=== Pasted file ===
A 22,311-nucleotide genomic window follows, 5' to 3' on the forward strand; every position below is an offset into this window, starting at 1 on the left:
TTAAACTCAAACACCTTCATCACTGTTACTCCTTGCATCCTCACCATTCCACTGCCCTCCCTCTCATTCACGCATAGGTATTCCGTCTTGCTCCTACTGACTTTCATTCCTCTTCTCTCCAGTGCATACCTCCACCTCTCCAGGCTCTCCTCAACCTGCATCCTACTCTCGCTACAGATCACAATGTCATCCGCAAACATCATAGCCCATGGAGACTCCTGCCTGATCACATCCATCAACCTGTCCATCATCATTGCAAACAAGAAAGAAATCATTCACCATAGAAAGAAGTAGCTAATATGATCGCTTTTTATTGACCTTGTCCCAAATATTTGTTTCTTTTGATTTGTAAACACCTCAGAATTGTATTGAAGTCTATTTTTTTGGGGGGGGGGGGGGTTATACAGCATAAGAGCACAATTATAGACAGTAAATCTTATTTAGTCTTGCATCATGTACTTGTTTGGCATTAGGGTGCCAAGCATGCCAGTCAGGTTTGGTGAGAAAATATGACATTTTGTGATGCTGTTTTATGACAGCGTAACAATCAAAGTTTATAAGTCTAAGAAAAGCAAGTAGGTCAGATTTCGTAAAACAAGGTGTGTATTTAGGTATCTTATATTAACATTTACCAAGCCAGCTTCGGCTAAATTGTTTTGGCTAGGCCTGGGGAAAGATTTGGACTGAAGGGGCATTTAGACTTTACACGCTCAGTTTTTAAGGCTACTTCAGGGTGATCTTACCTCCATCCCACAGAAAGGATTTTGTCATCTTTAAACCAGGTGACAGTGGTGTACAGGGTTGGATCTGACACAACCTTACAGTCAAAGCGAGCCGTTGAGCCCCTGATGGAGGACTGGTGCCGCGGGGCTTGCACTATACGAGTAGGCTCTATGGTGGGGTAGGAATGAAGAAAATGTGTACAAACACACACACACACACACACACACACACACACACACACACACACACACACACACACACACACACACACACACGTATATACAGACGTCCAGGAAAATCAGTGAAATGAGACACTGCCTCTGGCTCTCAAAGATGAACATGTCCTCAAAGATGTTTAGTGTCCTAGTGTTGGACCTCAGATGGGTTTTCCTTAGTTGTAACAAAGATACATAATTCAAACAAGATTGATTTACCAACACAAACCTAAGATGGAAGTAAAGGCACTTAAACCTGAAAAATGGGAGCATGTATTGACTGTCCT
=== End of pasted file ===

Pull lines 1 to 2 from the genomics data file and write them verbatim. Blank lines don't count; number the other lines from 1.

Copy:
A 22,311-nucleotide genomic window follows, 5' to 3' on the forward strand; every position below is an offset into this window, starting at 1 on the left:
TTAAACTCAAACACCTTCATCACTGTTACTCCTTGCATCCTCACCATTCCACTGCCCTCCCTCTCATTCACGCATAGGTATTCCGTCTTGCTCCTACTGACTTTCATTCCTCTTCTCTCCAGTGCATACCTCCACCTCTCCAGGCTCTCCTCAACCTGCATCCTACTCTCGCTACAGATCACAATGTCATCCGCAAACATCATAGCCCATGGAGACTCCTGCCTGATCACATCCATCAACCTGTCCATCATCATTGCAAACAAGAAAGAAATCATTCACCATAGAAAGAAGTAGCTAATATGATCGCTTTTTATTGACCTTGTCCCAAATATTTGTTTCTTTTGATTTGTAAACACCTCAGAATTGTATTGAAGTCTATTTTTTTGGGGGGGGGGGGGGTTATACAGCATAAGAGCACAATTATAGACAGTAAATCTTATTTAGTCTTGCATCATGTACTTGTTTGGCATTAGGGTGCCAAGCATGCCAGTCAGGTTTGGTGAGAAAATATGACATTTTGTGATGCTGTTTTATGACAGCGTAACAATCAAAGTTTATAAGTCTAAGAAAAGCAAGTAGGTCAGATTTCGTAAAACAAGGTGTGTATTTAGGTATCTTATATTAACATTTACCAAGCCAGCTTCGGCTAAATTGTTTTGGCTAGGCCTGGGGAAAGATTTGGACTGAAGGGGCATTTAGACTTTACACGCTCAGTTTTTAAGGCTACTTCAGGGTGATCTTACCTCCATCCCACAGAAAGGATTTTGTCATCTTTAAACCAGGTGACAGTGGTGTACAGGGTTGGATCTGACACAACCTTACAGTCAAAGCGAGCCGTTGAGCCCCTGATGGAGGACTGGTGCCGCGGGGCTTGCACTATACGAGTAGGCTCTATGGTGGGGTAGGAATGAAGAAAATGTGTACAAACACACACACACACACACACACACACACACACACACACACACACACACACACACACACACACACACACACACGTATATACAGACGTCCAGGAAAATCAGTGAAATGAGACACTGCCTCTGGCTCTCAAAGATGAACATGTCCTCAAAGATGTTTAGTGTCCTAGTGTTGGACCTCAGATGGGTTTTCCTTAGTTGTAACAAAGATACATAATTCAAACAAGATTGATTTACCAACACAAACCTAAGATGGAAGTAAAGGCACTTAAACCTGAAAAATGGGAGCATGTATTGACTGTCCT